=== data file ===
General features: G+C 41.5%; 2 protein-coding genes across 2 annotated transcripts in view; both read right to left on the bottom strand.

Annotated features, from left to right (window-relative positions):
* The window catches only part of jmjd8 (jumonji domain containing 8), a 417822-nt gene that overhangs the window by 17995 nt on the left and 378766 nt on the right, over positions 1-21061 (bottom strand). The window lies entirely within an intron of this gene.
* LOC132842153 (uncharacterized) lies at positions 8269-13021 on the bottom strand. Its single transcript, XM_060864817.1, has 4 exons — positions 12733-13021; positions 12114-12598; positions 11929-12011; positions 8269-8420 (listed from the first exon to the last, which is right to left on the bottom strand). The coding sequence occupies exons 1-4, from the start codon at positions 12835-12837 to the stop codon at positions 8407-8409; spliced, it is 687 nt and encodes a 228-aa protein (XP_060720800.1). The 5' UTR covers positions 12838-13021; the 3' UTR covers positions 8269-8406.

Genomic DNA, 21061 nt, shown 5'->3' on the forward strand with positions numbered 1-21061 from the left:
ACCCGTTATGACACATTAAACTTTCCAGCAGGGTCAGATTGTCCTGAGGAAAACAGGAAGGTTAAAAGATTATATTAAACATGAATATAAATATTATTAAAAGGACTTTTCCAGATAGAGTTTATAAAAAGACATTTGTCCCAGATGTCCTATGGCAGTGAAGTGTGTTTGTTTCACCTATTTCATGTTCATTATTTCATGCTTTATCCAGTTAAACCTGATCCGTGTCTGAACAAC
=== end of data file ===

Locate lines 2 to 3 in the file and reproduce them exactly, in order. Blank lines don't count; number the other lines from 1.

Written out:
Annotated features, from left to right (window-relative positions):
* The window catches only part of jmjd8 (jumonji domain containing 8), a 417822-nt gene that overhangs the window by 17995 nt on the left and 378766 nt on the right, over positions 1-21061 (bottom strand). The window lies entirely within an intron of this gene.